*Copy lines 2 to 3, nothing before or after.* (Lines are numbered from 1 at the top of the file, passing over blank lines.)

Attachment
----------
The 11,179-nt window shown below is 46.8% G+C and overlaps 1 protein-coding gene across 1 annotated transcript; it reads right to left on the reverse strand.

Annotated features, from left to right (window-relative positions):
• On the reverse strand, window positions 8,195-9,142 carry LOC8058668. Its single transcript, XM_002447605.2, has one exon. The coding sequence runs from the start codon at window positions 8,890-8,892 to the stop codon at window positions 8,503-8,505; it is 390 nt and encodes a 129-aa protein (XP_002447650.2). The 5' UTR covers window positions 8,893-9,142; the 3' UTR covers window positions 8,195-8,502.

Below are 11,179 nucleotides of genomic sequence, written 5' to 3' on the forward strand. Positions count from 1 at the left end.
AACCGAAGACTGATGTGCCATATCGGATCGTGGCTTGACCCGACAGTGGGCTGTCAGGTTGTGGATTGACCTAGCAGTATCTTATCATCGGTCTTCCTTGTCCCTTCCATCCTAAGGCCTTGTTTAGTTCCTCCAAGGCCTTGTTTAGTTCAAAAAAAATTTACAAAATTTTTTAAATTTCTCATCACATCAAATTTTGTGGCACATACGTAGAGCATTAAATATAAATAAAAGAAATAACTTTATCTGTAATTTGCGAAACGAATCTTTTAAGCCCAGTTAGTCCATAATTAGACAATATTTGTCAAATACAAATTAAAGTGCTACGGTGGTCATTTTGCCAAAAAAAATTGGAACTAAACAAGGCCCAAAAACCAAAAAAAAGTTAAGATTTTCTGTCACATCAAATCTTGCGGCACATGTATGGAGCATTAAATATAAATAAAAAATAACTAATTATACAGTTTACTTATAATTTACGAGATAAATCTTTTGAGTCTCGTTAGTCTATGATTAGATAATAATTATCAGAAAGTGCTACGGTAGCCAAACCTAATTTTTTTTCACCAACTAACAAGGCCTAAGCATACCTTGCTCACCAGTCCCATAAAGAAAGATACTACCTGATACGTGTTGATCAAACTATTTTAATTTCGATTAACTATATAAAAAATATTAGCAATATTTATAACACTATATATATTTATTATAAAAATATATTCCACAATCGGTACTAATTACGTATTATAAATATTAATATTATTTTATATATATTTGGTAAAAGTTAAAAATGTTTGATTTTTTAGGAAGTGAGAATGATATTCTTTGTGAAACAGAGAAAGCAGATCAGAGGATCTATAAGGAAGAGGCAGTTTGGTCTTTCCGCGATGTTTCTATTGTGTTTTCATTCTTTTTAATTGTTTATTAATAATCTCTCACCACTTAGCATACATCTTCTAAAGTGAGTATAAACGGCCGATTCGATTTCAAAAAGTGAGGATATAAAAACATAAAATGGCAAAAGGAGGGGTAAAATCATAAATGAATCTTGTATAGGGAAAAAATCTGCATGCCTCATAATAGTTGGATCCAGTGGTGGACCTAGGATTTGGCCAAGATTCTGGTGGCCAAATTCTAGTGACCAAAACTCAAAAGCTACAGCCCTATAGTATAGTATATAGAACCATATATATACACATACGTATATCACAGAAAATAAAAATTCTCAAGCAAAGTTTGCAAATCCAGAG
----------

Annotated features, from left to right (window-relative positions):
• On the reverse strand, window positions 8,195-9,142 carry LOC8058668. Its single transcript, XM_002447605.2, has one exon. The coding sequence runs from the start codon at window positions 8,890-8,892 to the stop codon at window positions 8,503-8,505; it is 390 nt and encodes a 129-aa protein (XP_002447650.2). The 5' UTR covers window positions 8,893-9,142; the 3' UTR covers window positions 8,195-8,502.